The integrated circuit 2 nominally comprises a set of active (transistors and diodes) and passive (resistors and capacitors) electronic components on a semiconductor substrate (e.g. silicon, gallium arsenide, and plastic semiconductors). Recent technological advances necessitate the extension of this nominal set of components to include integrated circuits with electromechanical components, so called micro-electromechanical systems (MEMS). An additional extension is to integrated circuits that contain sensing elements such as chemical sensors.

In the preferred embodiment, the modulated irradiation source 4, comprises an irradiation source 20, a scanner 22, and a detector 24. The irradiation source can be an optical source, an electron-beam source, an ion-beam source or any source of irradiation that can affect the operating condition of the integrated circuit 2. Changes in the operating condition of the integrated circuit can come about due to introduction of free carriers in the integrated circuit 2 or to thermal heating of components in the integrated circuit. When the irradiation source 20 is an optical source, the operating condition or the integrated circuit 2 can be affected when carriers are introduced via photovoltaic and photoconductive effects. Optical sources can also introduce heating effects due to temperature dependence of metal resistance or thermal electric effects. Generally, introduction of free carriers causes stronger changes in the integrated circuit 2 operating condition than heating. Use of optical wavelengths below the semiconductor bandgap allows heating without carrier generation, producing one approach to separating the two effects. Electron-beam and ion-beam irradiation sources can also introduce free carriers and cause heating in the integrated circuit 2.

The scanner 22 directs (focuses) the irradiation from the irradiation source 20 onto the integrated circuit 2. The scanner 22 further scans the focused irradiation over the integrated circuit. Scanning performs two functions 1) it localizes the effect of the irradiation source 20, and 2) it effectively modulates the irradiation source 20. Modulation occurs as only a portion of the integrated circuit is irradiated at any particular time, that portion changing with time as the irradiation source 20 is scanned. Thus, the operating condition of the integrated circuit 2 is a function of time (and therefore position) and is thereby modulated. Other modulation formats (e.g. chopping of the irradiation source 20) are also possible.

The irradiation source 4, also contains a detector 24. The detector 24 collects irradiation returned from the integrated circuit 2 through the scanner and converts it into an image signal 26. For the case of optical irradiation, the detector 24 could be a photodetector and an amplifier that produces an electronic image signal 26 proportional to the amount of optical irradiation reflected from the integrated circuit 2.

Use of the scanner 22 implies generation of images. The display means 8 allows for display of these images. The preferred embodiment of the display means includes an analog-to-digital (A/D) converter 30, a general-purpose computer 32, and a monitor 34. The A/D converter 30 takes in electrical signals as a function of scanner position so as to produce a digital array of data. The general-purpose computer 32, controls and coordinates the scanner 22 and the A/D converter 30. The general-purpose computer also conditions the data array produced by the A/D converter 30 for display as an image on the monitor 34. As shown in FIG. 1, the two signals taken in by the A/D converter are the image signal 26 and a state signal 14.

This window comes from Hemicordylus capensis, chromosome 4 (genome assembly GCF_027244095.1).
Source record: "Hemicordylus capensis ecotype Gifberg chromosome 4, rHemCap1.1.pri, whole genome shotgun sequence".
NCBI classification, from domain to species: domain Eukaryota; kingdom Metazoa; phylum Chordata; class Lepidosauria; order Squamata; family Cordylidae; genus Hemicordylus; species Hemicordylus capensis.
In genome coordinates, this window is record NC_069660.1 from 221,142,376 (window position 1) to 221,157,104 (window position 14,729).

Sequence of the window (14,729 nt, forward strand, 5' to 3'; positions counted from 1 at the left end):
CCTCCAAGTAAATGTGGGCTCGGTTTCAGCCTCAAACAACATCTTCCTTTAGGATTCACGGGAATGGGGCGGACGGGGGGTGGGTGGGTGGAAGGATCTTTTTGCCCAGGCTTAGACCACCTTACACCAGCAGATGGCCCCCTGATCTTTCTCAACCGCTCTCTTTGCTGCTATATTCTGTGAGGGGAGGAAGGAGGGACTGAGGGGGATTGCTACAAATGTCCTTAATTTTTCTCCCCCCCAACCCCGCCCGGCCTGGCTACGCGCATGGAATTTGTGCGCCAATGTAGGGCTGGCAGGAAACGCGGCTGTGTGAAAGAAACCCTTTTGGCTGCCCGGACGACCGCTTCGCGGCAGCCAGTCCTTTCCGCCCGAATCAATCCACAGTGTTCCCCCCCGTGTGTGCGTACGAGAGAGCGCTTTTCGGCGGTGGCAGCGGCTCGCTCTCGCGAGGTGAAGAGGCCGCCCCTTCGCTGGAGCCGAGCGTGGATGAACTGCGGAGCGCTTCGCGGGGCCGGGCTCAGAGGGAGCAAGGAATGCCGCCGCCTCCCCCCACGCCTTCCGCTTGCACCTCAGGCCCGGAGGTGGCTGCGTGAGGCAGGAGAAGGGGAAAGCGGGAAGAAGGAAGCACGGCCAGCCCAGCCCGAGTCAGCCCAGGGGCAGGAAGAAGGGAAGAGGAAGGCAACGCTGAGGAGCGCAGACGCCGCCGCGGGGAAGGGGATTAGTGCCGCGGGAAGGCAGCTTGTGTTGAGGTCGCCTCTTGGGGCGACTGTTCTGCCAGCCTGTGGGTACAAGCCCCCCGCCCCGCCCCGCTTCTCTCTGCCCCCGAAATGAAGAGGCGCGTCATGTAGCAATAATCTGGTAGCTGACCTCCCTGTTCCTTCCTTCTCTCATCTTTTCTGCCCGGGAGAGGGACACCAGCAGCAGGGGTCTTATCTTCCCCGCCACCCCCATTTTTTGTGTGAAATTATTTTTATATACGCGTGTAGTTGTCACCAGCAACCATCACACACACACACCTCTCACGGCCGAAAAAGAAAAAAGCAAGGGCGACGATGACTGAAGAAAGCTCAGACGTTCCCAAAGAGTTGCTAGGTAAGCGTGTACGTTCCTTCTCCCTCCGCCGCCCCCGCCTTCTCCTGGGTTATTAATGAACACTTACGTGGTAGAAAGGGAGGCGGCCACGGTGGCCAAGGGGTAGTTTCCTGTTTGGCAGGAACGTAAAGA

A clear understanding of the distinction of the preferred embodiment of the electronic sensor 6 over the approaches utilized in OBIRCH and LIVA/TIVA requires a brief review of their general operating principles. Note is made of the fact that the integrated circuit 2 is an integral part of the electronic sensor 6 in all approaches.

FIG. 2 is a schematic of the electronic sensor 6 utilized for OBIRCH. A constant voltage source 10 is connected to a current sensor 40, which is in turn connected to the integrated circuit 2. U.S. Pat. No. 5,952,837 does not describe a specific embodiment for the current sensor 40. One standard approach to current sensing is to place a sense resistor 42 between the constant voltage source 10 and the integrated circuit 2. A differential voltage amplifier 44 produces a state signal 14 that is proportional to the current flow in the integrated circuit 2.

FIG. 3 is a schematic of the electronic sensor 6 utilized for LIVA/TIVA. A constant current source 50 is connected directly to the integrated circuit 2. An AC amplifier 52 produces a state signal 14 proportional to changes in the voltage across the integrated circuit 2. Clearly, an AC amplifier could also be used for OBIRCH, although none is specified in U.S. Pat. No. 5,952,837.

OBIRCH offers the advantage of constant voltage bias, which is generally the correct form of power bias and signal line bias for an integrated circuit. Experimentally, LIVA/TIVA is found to be significantly more sensitive to state changes in the integrated circuit 2 and therefore more successful at analyzing the circuit conditions. One potential explanation is that the value of the sense resistor 42 must be chosen to be small compared to the resistance of the integrated circuit 2 so as to not adversely affect circuit operation. For LIVA/TIVA the resistance of the integrated circuit 2 is directly utilized to obtain the state signal 14. The two circuits will have similar noise properties, however, the state signal 14 for the two approaches will be proportional to the ratio of the value of the sense resistor 42 to the resistance of the integrated circuit 2. Thus, OBIRCH could be expected to have a significantly lower signal-to-noise ratio than LIVA/TIVA.